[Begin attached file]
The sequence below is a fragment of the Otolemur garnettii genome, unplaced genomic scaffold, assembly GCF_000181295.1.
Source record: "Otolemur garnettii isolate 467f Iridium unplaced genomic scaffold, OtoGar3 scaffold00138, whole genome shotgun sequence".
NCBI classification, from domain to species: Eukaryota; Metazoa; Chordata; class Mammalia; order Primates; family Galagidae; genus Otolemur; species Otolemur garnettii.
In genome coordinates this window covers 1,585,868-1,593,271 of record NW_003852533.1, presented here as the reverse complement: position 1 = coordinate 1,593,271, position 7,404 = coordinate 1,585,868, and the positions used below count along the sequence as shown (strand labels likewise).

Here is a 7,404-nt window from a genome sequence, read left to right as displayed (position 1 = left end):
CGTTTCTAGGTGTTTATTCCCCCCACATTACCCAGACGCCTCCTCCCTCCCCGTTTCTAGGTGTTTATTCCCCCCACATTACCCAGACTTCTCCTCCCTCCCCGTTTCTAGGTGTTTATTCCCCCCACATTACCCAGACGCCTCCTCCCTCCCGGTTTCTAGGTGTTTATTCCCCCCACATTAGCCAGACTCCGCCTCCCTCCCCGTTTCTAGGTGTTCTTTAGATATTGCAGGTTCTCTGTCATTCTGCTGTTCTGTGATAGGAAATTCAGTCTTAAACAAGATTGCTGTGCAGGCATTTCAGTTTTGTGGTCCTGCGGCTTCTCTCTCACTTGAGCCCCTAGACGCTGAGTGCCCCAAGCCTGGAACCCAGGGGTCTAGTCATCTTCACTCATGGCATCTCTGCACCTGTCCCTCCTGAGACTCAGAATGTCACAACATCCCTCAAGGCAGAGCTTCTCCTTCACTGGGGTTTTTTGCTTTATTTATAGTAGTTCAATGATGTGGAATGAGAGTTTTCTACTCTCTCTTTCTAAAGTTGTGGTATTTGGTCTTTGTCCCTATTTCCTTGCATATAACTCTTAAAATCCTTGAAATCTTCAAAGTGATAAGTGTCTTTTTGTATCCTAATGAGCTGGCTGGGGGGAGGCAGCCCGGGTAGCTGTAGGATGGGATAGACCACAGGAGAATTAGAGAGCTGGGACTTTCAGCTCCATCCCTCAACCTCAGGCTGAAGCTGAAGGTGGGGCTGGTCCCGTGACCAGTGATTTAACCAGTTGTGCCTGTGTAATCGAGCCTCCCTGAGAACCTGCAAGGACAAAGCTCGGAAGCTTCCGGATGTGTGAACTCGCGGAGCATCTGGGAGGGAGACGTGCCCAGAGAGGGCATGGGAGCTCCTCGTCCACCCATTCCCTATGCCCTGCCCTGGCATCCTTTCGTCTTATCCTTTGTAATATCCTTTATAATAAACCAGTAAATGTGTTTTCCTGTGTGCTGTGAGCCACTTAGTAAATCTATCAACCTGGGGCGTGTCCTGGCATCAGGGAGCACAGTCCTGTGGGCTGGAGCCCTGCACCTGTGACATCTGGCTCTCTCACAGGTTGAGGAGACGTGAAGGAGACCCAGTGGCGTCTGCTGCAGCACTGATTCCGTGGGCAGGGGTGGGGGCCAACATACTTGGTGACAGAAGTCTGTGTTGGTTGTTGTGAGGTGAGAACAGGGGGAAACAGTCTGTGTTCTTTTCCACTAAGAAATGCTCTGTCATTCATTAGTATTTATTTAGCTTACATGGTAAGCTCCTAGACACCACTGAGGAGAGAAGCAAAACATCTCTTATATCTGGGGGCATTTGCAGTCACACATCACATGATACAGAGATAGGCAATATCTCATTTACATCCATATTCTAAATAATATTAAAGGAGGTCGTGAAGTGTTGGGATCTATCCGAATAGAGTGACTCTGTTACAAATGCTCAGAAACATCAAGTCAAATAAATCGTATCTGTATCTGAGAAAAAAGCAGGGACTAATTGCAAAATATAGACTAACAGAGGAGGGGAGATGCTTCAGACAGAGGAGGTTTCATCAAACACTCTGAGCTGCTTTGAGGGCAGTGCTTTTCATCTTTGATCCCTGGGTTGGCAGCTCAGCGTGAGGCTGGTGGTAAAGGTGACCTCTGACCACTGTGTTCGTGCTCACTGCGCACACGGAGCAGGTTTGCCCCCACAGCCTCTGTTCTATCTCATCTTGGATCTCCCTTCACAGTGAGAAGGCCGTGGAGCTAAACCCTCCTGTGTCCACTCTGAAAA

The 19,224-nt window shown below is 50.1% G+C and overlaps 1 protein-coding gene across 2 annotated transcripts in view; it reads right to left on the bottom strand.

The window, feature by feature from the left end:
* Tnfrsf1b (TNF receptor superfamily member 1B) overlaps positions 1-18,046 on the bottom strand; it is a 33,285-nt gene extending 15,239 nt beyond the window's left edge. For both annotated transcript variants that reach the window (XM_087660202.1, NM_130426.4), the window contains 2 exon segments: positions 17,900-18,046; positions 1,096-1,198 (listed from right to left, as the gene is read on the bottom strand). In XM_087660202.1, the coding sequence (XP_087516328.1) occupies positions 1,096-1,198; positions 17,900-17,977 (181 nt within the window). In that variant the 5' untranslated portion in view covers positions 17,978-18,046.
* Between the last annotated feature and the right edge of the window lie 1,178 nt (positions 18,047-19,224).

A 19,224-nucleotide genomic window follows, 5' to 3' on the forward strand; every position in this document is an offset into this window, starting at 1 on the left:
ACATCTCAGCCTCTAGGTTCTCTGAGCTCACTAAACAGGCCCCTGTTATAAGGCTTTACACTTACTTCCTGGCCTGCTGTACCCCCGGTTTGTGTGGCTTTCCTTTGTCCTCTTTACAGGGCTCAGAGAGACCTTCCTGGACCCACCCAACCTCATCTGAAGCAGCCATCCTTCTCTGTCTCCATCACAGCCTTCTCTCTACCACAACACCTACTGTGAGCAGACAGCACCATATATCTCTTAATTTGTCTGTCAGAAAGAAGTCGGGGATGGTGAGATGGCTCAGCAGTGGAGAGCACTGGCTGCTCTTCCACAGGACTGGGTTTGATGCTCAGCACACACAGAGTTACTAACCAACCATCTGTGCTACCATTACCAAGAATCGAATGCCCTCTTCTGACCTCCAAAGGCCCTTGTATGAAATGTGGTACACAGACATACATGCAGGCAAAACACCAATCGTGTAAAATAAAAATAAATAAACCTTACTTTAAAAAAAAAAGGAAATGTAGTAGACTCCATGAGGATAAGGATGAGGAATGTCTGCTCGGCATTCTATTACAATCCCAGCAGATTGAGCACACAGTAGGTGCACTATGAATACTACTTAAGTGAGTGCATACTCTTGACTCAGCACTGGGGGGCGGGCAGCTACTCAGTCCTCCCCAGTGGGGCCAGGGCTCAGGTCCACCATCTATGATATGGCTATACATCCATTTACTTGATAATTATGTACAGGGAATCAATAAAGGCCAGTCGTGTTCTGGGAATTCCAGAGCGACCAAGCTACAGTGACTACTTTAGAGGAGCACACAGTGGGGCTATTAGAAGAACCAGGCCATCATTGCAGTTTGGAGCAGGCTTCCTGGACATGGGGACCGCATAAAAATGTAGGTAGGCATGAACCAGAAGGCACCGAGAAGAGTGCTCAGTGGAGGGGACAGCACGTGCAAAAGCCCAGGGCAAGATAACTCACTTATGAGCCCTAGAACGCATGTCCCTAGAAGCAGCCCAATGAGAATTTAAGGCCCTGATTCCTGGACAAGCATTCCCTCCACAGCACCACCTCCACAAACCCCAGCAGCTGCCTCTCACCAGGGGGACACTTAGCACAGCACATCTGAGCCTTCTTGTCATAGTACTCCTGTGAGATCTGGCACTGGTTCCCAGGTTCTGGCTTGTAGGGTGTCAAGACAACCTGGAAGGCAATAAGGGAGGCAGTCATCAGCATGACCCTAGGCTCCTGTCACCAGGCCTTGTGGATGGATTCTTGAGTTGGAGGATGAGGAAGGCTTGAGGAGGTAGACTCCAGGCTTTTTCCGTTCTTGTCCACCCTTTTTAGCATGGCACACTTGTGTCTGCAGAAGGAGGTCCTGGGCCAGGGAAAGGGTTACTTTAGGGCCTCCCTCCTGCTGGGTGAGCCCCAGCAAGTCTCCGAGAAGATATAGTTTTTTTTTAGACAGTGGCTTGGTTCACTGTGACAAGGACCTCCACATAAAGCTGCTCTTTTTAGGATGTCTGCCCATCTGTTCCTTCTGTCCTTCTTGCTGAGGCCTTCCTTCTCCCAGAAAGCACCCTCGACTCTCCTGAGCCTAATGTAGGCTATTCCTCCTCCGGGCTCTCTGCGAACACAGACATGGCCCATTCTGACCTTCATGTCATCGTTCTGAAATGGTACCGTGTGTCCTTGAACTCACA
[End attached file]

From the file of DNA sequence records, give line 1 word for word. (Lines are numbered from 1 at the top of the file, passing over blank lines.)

The sequence below is a fragment of the Otolemur garnettii genome, unplaced genomic scaffold, assembly GCF_000181295.1.